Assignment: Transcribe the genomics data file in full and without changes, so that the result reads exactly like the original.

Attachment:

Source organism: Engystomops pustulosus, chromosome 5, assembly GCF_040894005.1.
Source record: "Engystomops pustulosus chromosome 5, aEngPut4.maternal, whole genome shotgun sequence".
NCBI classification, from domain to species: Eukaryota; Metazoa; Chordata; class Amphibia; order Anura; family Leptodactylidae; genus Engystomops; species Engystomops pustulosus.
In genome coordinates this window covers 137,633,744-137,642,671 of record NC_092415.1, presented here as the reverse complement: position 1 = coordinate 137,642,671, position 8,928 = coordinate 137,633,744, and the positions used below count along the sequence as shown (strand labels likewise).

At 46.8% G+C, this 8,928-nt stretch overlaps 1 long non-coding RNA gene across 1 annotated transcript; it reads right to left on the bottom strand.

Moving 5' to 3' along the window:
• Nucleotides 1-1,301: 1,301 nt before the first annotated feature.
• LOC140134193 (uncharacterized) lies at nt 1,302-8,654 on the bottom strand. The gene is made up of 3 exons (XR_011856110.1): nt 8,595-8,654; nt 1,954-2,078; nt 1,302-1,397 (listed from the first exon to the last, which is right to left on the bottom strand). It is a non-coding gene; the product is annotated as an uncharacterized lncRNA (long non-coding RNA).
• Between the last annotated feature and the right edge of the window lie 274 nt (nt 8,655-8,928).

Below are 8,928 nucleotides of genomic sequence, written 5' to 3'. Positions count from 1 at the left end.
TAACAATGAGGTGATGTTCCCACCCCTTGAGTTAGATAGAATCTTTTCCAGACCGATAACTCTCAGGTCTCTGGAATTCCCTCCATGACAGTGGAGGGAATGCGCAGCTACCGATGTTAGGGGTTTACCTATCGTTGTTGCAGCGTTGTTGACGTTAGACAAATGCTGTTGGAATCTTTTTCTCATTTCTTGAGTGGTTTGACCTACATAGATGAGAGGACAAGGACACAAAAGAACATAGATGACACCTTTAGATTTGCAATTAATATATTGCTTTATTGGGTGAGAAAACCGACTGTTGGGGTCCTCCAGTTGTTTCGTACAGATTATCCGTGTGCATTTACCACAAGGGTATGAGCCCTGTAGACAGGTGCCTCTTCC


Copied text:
Source organism: Engystomops pustulosus, chromosome 5, assembly GCF_040894005.1.
Source record: "Engystomops pustulosus chromosome 5, aEngPut4.maternal, whole genome shotgun sequence".
NCBI classification, from domain to species: Eukaryota; Metazoa; Chordata; class Amphibia; order Anura; family Leptodactylidae; genus Engystomops; species Engystomops pustulosus.
In genome coordinates this window covers 137,633,744-137,642,671 of record NC_092415.1, presented here as the reverse complement: position 1 = coordinate 137,642,671, position 8,928 = coordinate 137,633,744, and the positions used below count along the sequence as shown (strand labels likewise).

At 46.8% G+C, this 8,928-nt stretch overlaps 1 long non-coding RNA gene across 1 annotated transcript; it reads right to left on the bottom strand.

Moving 5' to 3' along the window:
• Nucleotides 1-1,301: 1,301 nt before the first annotated feature.
• LOC140134193 (uncharacterized) lies at nt 1,302-8,654 on the bottom strand. The gene is made up of 3 exons (XR_011856110.1): nt 8,595-8,654; nt 1,954-2,078; nt 1,302-1,397 (listed from the first exon to the last, which is right to left on the bottom strand). It is a non-coding gene; the product is annotated as an uncharacterized lncRNA (long non-coding RNA).
• Between the last annotated feature and the right edge of the window lie 274 nt (nt 8,655-8,928).

Below are 8,928 nucleotides of genomic sequence, written 5' to 3'. Positions count from 1 at the left end.
TAACAATGAGGTGATGTTCCCACCCCTTGAGTTAGATAGAATCTTTTCCAGACCGATAACTCTCAGGTCTCTGGAATTCCCTCCATGACAGTGGAGGGAATGCGCAGCTACCGATGTTAGGGGTTTACCTATCGTTGTTGCAGCGTTGTTGACGTTAGACAAATGCTGTTGGAATCTTTTTCTCATTTCTTGAGTGGTTTGACCTACATAGATGAGAGGACAAGGACACAAAAGAACATAGATGACACCTTTAGATTTGCAATTAATATATTGCTTTATTGGGTGAGAAAACCGACTGTTGGGGTCCTCCAGTTGTTTCGTACAGATTATCCGTGTGCATTTACCACAAGGGTATGAGCCCTGTAGACAGGTGCCTCTTCC